Shrinking Rhinos

Coveted curves
march into view,
pointed tusks of
protein given artificial
weight by greed
and sport
and lust.
Captured portraits
position polygons
across the screen,
centuries of colour
that age
and waste
and bleed;
shifting perspectives
captured in black
and white
to mark the passing
of their mounting loss.

Theodore Roosevelt stands above a black rhino he has just killed in 1911 (Image Credit: Public Domain).

This poem is inspired by recent research, which has found that rhino horns have shrunk over the past century, likely due to hunting.

There are five species of rhino in the world. These consist of two African species: black and white rhinos, and three Asian species: greater one–horned, Sumatran, and Javan rhinos. Sadly, whilst there were likely more than 500,000 rhinos across Africa and Asia at the beginning of the 20th century, today, there are less than 30,000 of them in the wild, with poaching and loss of habitat putting all five rhino species in danger of extinction. The most common reason for rhino poaching is to meet the high demand for their horns in Traditional Chinese Medicine in addition to their symbol of wealth and prosperity. This even though rhino horns mostly consist of a fibrous protein called keratin, the key structural material that also makes up human hair and nails.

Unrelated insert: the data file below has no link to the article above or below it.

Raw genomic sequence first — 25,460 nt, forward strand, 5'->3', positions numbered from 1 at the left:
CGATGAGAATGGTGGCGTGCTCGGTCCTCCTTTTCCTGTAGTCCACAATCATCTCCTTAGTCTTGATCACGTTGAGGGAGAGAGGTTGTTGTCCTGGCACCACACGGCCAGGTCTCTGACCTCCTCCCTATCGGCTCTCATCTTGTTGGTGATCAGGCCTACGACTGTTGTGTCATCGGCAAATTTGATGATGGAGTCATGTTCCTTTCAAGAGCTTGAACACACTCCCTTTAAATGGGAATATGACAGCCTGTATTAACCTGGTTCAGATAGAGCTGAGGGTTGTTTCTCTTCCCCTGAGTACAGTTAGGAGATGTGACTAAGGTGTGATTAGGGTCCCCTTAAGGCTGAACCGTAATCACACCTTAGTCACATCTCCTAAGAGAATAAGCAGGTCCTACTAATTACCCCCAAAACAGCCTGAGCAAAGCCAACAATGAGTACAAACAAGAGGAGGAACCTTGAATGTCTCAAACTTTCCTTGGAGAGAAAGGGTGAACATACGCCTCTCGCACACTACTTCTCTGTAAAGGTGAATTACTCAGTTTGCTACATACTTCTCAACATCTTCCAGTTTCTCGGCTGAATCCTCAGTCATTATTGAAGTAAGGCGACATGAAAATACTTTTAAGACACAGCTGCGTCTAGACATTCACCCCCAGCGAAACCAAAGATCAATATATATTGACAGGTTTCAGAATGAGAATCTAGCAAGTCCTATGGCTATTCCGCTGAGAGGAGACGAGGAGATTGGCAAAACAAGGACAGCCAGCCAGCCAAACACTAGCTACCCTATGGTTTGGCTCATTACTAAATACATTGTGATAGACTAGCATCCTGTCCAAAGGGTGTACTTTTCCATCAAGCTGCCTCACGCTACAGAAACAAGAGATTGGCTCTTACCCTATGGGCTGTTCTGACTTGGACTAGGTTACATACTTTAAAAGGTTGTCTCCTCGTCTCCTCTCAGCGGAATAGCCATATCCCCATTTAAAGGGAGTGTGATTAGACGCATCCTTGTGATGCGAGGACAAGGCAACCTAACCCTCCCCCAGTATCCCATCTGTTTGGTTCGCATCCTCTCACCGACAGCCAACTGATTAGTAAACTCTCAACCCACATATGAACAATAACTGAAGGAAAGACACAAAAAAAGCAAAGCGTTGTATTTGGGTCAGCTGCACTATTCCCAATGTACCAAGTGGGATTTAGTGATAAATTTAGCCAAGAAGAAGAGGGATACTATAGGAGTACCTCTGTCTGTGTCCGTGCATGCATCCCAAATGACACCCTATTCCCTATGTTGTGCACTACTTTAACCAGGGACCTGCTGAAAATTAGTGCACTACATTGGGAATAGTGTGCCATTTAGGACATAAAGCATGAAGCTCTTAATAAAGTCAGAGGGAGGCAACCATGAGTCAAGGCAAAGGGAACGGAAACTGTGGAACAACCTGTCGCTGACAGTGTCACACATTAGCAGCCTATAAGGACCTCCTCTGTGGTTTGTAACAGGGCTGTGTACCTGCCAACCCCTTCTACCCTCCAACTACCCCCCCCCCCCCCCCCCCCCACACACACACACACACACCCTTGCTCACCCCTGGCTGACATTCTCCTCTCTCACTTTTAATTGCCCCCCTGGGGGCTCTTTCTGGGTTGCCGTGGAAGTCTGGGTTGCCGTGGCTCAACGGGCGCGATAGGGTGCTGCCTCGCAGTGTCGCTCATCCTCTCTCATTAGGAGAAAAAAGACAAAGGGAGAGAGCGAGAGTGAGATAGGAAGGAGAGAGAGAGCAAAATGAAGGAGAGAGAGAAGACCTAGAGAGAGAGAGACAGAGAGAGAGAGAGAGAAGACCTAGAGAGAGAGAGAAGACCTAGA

By using artwork and photos from the Rhino Resource Center (the largest online collection of information about rhinos, including thousands of images of all five rhino species stretching back more than 500 years for artwork and over 150 years for photographs), researchers have measured the horns of 80 rhinos, photographed in profile between 1886 and 2018. In doing so they found that the size of a rhino’s horn, relative to its body length, has decreased over time for all rhino species. The researchers think that this shrinkage is likely related to the selective pressure of hunting: shooting rhinos with the longest horns has increasingly left smaller-horned survivors, which in turn have reproduced more and passed on their smaller traits to future generations. However, this research also suggests that the relationship between humans and rhinos is becoming more positive, as whilst rhinos were once commonly depicted as hunting trophies, since the mid-20th century, they have been increasingly portrayed in a conservation context, reflecting a change in emphasis from a more to less consumptive relationship between humans and rhinos.

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